Some countries like England are known for being punctual which nowadays it is a rare characteristic but a fundamental one despite the immense importance of it. Even William Shakespeare believed that it was ‘better three hours too soon than a minute too late.’ (1602, p.295).
Timekeeping was a result of a society that has the need of it. We felt the need to have a constant reminder that time exists.
We've became masters of it.
We’ve because slaves of it.
The ways of knowing it is always on evolution, from huge clocks that couldn't be moved to pocket watches to the wrists watches. then the pointers disappeared and with the technology gaining such an important role in our society digital watches were an obvious next step. The last step has became a totally new device - cellphone. We compacted the watches to this multiple task gadget. We keep going back and forth from pocket ‘watches’ to wrists watches to ring watches.
Humans are natural timekeepers. It is believed that time helps organise society.
It is impossible to escape from it. Our body itself is regulated by time. We were told since birth when is night and when is day.
Even if we didn't had clocks we would use the sun and other natural systems as the seasons and the stars to keep time.
What is considered time.
We count the years we live. But how can we measured it ? Look at me how can I say I have lived 19 years 1 month and 26 days 10 hours and 15 minutes?
Why did humans felt the need to create time?
And what is it?
Is time just numbers?
Is time a future, a past or a moment?
Time is an illusion
Did we created time because we die?
Does death pressure us or creates a sort of relief?
Now with the evolution of our society as an urban and industrialised one. We can't afford to lose time. Time is money. Time is work. Time is precious. Time gives us no freedom. Time controls us. time. We are taught to think constantly in our future and what our present may affect it. e forget the present. The moments. Life is that.
Clocks or other time measurements don't stand for itself anymore, they exist among others objects or items like in apps, in papers, on street billboards.
Despite the apparent flexibility, we just like our grandfathers and grandmothers and their ancestors, were ruled by schedules.
We can either love or hate it but we cant avoid it. We are asking to control the time ourselves.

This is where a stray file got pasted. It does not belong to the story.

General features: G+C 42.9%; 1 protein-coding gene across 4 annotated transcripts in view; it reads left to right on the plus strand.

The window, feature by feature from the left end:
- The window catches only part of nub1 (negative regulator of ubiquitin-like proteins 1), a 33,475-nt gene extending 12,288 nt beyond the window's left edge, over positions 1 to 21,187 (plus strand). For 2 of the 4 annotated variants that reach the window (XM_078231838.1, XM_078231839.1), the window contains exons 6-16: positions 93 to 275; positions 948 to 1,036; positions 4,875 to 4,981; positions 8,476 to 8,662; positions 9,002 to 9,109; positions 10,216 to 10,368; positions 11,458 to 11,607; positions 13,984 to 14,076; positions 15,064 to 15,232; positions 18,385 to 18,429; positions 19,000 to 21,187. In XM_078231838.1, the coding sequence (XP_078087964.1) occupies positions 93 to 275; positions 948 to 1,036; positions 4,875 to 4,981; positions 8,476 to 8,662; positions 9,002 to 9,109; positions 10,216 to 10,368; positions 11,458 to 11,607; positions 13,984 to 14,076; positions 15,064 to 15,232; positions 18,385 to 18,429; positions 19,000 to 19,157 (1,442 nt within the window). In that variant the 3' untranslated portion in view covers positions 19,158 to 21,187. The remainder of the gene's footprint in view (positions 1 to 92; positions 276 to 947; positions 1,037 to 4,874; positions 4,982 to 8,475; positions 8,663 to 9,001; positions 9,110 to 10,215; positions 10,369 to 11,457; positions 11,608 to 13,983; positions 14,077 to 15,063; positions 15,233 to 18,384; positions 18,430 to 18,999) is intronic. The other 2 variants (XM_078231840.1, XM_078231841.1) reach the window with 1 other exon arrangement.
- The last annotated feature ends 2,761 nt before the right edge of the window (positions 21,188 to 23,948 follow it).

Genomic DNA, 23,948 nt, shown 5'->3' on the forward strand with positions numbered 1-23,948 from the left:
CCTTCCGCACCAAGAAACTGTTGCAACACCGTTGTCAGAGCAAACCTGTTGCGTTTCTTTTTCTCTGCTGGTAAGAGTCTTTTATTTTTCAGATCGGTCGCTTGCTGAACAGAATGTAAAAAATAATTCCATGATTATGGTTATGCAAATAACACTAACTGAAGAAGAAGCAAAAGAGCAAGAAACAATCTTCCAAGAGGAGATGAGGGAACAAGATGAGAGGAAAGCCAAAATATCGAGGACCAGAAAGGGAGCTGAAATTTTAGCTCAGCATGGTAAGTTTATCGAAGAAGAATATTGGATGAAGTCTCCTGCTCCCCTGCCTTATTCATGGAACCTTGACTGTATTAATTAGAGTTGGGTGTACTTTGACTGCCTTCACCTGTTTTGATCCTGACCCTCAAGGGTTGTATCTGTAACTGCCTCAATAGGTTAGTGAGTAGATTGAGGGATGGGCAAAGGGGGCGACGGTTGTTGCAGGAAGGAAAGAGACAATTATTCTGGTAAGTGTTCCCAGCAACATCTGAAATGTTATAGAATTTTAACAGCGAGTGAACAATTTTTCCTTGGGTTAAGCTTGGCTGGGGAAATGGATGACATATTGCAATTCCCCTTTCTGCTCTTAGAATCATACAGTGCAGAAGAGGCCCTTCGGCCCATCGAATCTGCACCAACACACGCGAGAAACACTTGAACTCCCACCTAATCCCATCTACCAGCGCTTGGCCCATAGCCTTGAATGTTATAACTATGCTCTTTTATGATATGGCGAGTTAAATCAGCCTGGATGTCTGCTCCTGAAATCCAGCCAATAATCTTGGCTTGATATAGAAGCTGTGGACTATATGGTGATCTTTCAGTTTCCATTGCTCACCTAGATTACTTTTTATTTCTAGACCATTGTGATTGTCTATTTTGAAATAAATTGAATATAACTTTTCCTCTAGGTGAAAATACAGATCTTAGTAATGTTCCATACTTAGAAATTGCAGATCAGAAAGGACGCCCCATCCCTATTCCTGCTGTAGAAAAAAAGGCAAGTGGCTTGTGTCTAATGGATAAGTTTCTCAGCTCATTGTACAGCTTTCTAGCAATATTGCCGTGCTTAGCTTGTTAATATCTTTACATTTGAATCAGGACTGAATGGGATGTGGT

Life move faster nowadays. We count hours when they used to count days. Travelling took months or even years nowadays takes hours. But our time is not universal. It is earth time. If we went to Mars or outside of our planet, time would be measured but light years. So will we have to change our measurement? In the same way china used incense sticks men will had to use the universe time measurement , light year.
Timekeeping plays an important role in a great many practises and technologies. From prayer to astronomy, navigation to communication, timekeeping enables all kinds of things to happen.
This had almost as the function of an alarm. We cant escape from it. We can’t pretend it doesn't exist. We need it in the society we live in anywhere we go. Time chases us. We were born at a certain time and we will die at a certain time as well. Richard Feynman, a Nobel laureate of the twentieth century once said “We choose to examine a phenomenon which is impossible, absolutely impossible, to explain in any classical way, and which has in it the heart of quantum mechanics. In reality, it contains the only mystery.”( 2016 ). He talks about this mystery that is impossible to be explain but as humans we keep looking for answers. While we do this we are missing on the fundamental part which is appreciate everyday that we get to life.
Time is something you can never get back.
And its running out.
Radin, Dean. Entangled Minds: Extrasensory Experiences In A Quantum Reality. New York, Paraview Pocket Books, 2006.
Shakespeare, W. (1602) 'A Room in the Garter Inn.' Act II, Scene II. The Merry Wives of Windsor. England, 295.